ST. PETERSBURG — In the early 1970s, a band led by Laddie "Fat Laddie" Hutcherson nearly tore down a hot new club call the Upper Deck — literally.
Patrons packed the dance floor. Rooster, a popular blues band led by Fat Laddie, tore through an Allman Brothers cover. The building, which stood on stilts, seemed to move.
"It was shaking so hard we were afraid the ceiling was going to collapse," said drummer Jerry Thompson.
Fat Laddie, one of the best-known local musicians in the 1970s, continued to rock the house for decades.
He played on stage with B.B. King at Tampa's Fort Homer Hesterly Armory; on a paddleboat near the Pier with Jimmy Buffett; and at Elvis' birthday party at Graceland.
Though Fat Laddie never made it big himself, he drew crowds for years at some of the Tampa Bay area's most popular nightclubs.
Mr. Hutcherson died Saturday, of lung cancer, in Cherokee Village, Ark. He was 64.
"Laddie was a black-white blues player, like Steve Cropper of Booker T & the MGs," said Vic Waters, 65, who 40 years ago played in a duo with Mr. Hutcherson. "He cut his teeth on Beale Street."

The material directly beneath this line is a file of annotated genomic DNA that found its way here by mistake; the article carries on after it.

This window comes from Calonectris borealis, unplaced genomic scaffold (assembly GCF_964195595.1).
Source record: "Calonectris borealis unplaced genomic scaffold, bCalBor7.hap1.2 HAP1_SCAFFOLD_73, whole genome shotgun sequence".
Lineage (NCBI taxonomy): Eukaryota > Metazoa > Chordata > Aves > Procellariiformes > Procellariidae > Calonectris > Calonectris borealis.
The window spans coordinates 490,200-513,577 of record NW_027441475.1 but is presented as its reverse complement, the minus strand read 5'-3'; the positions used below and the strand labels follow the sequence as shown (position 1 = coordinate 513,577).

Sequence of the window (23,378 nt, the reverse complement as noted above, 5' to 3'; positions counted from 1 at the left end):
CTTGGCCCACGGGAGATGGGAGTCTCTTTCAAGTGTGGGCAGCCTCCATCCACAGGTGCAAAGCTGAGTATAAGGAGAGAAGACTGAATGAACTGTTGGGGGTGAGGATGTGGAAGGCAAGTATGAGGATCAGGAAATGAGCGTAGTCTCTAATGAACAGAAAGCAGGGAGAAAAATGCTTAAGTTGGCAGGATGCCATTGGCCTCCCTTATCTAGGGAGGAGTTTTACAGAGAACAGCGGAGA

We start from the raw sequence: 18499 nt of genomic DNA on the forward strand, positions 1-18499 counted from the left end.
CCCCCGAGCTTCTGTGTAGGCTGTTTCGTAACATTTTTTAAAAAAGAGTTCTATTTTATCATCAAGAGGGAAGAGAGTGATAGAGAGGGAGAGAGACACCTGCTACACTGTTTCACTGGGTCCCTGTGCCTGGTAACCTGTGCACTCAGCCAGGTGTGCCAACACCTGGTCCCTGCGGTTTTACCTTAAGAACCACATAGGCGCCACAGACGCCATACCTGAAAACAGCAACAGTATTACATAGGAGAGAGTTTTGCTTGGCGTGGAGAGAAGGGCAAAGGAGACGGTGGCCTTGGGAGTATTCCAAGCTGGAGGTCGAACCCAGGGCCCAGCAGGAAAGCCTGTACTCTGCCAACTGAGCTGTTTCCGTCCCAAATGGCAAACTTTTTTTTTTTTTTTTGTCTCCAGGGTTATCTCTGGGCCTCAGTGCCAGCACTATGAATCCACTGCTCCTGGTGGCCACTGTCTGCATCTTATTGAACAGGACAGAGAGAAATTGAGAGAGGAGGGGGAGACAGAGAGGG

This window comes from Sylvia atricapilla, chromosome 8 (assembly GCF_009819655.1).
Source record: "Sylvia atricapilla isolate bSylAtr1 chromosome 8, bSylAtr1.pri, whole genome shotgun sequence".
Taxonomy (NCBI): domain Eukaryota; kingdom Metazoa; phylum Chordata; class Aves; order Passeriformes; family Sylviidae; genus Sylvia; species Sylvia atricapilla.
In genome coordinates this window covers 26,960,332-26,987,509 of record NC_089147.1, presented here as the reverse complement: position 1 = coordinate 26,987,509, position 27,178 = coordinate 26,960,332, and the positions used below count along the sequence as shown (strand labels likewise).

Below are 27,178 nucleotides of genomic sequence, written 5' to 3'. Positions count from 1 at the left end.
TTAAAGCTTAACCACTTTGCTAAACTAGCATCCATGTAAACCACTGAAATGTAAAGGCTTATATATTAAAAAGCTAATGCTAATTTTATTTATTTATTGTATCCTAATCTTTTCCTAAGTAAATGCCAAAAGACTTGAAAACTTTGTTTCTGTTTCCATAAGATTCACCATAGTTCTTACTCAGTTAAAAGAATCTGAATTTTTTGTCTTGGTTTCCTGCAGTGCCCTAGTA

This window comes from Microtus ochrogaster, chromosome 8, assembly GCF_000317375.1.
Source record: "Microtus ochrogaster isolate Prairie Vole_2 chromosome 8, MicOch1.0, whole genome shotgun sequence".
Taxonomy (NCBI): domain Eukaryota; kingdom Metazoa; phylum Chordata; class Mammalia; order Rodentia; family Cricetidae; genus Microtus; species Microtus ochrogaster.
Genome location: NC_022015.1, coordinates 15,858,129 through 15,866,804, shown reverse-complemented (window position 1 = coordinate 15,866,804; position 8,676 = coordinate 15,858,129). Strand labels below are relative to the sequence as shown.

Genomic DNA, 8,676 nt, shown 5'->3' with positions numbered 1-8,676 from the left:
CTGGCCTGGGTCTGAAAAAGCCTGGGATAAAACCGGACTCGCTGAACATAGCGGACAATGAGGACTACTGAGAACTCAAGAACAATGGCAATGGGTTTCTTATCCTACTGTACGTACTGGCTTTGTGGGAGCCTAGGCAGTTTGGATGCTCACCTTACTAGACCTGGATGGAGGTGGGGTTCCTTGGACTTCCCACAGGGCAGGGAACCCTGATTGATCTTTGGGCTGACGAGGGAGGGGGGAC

As a teenager in Memphis, Mr. Hutcherson worshiped bluesmen from the 1930s and 1940s such as Howlin' Wolf and Lightnin' Hopkins. He played his way into otherwise black bands.
In 1972, he returned to St. Petersburg. He formed Rooster, a peppy blues band that packed hot spots like the Courthouse in Clearwater and Ron's Highway Lounge on U.S. 19.
"Laddy was a great blues player and a great front man," said Randy Edwards, 62, who joined Rooster for a while "because they were the best around."
Once a radio DJ, Mr. Hutcherson's antics entertained crowds. He was known to single out couples who left the show early, saying he was sorry to see them go.
As soon as they left, though, he would tell the crowd that he "couldn't wait for them to leave."
"People who didn't know too much about music would come just to hear Laddie's between-tune patter," Thompson said.
He smoked heavily. "He had bouts of drinking, and then he would get a grip on things," said his wife, Nancy Hutcherson, 62.
The band broke up in the late 1970s. Mr. Hutcherson formed other bands and also played solo, keeping time with his foot on a wooden crate. He moved to Atlanta, then back to Memphis and Arkansas. Mr. Hutcherson returned to St. Petersburg in 2006 until his health declined.
Many of the musicians who played with Fat Laddie have died by their 60s, including five of Rooster's original nine members, said Ron "Bubba" Gregg, 62, who replaced Thompson in the band.
"With the lifestyle that musicians lived then, it's catching up with them," Gregg said.
Andrew Meacham can be reached at (727) 892-2248 or firstname.lastname@example.org.